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Bioethics - Essay Example

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The paper "Bioethics" presents that supporting “preference utilitarianism” would be a wrong idea on the ground that greater weight would be given to more intense or strongly held preferences than weak preferences. Following this will violate the earlier principle of impartiality…
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Bioethics
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A Response to Dostoevsky’s Challenge

Van Rensselaer Potter introduced the term “bioethics” with the intention of making us realize the importance of incorporating an ethic not just to our fellow humans but to the entire biosphere as a whole (Kuhse & Singer, 1999). According to the ethical relativism, the attitude of the entire culture in which one lives plays the [pivotal role in determining the right or wrong (Kuhse & Singer, 1999). Individual attitudes are not the sole determinants (Kuhse & Singer, 1999). R.M. Hare, an Oxford philosopher, proposed universal prescriptivism according to which the distinctive property of ethical judgments is that they are universalizable (Kuhse & Singer, 1999). This universal prescriptivism results in the form of consequentialism, claiming that the rightness of an action actually depends upon its consequences (Kuhse & Singer, 1999).
Jeremy Bentham and John Stuart Mill brought forward classical utilitarianism which states that an action is right if it leads to a greater surplus of happiness over misery than any possible alternative and wrong if it does not (Kuhse & Singer, 1999). By “greater surplus of happiness”, the classical utilitarian refers to the concept of accumulating all the pleasure or happiness that resulted from the action and deducting from that sum all the pain or misery resulting from the action (Kuhse & Singer, 1999).
Being a consequentialism, particularly a classical utilitarian, I would, first of all, find out and be completely assured that this was the surest and the only way of retaining enduring happiness to the entire mankind (Kuhse & Singer, 1999). Any utilitarian, keeping in mind the giant mission of achieving contentment of the world’s people would surely accept the job of being the architect of the happiness of the world at the cost of the child’s unexpiated tears (Kuhse & Singer, 1999). We are already aware that in certain situations it might be possible only to lessen misery and hence the correct action should be realized as the one that will lead to less misery than other possible option.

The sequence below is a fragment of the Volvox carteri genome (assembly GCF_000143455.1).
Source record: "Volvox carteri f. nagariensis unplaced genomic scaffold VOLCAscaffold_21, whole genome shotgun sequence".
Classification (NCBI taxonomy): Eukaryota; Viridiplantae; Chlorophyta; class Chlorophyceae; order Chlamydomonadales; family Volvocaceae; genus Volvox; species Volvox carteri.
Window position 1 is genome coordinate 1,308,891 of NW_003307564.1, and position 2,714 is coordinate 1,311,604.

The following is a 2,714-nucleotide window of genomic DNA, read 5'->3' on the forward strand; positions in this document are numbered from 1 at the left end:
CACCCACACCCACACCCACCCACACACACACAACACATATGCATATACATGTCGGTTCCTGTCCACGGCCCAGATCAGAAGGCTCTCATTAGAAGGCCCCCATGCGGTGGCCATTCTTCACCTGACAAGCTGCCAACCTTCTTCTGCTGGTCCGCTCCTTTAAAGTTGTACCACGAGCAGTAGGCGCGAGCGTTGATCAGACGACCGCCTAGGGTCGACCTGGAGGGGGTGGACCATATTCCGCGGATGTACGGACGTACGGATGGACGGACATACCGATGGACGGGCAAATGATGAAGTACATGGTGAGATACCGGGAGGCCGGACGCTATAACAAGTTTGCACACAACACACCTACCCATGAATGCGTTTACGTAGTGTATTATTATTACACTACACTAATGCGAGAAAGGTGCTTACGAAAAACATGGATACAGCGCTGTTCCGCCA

While making any ethical judgment, it must be universalizable for hypothetical and real situations as well (Kuhse & Singer, 1999). At the time of making an ethical judgment, one is expected to put himself or herself in place of the parties involved and determine whether he or she can still accept that judgment. In this particular case, suppose the father is aware that the torture on his child is the only process left which guarantees the overall welfare of the people all around the globe, he being a true a follower of universalism will be ready to sacrifice the happiness of his own child (Kuhse & Singer, 1999).
We are well aware of the fact that utilitarianism’s single principle is applied universally without being influenced by any fear or favor (Kuhse & Singer, 1999). Supporting “preference utilitarianism” would be a wrong idea on the ground that greater weight would be given to more intense or strongly held preferences than weak preferences (Kuhse & Singer, 1999). Following this will violate the earlier principle of impartiality. We know that an ethical judgment should be based on universal terms rather than referring to a particular individual.
One's decision of acknowledging such a task can be backed by the strong fact that the suffering of the child will be repeated for perhaps more than a million-fold over the next century for other children who are equally innocents, trapped in the cells of starvation, disease, and brutality (Kuhse & Singer, 1999). Hence, if in order to assure the protection of the umpteenth number of children, one child has to be sacrificed, one has to accept it. After all, one has to look at the broader target of achieving maximum net happiness.

References
Kuhse, Helga, & Singer, Peter. (1999). Bioethics: An Anthology. United Kingdom: Blackwell Publishing. Retrieved Jan 24, 2008, from . Read More
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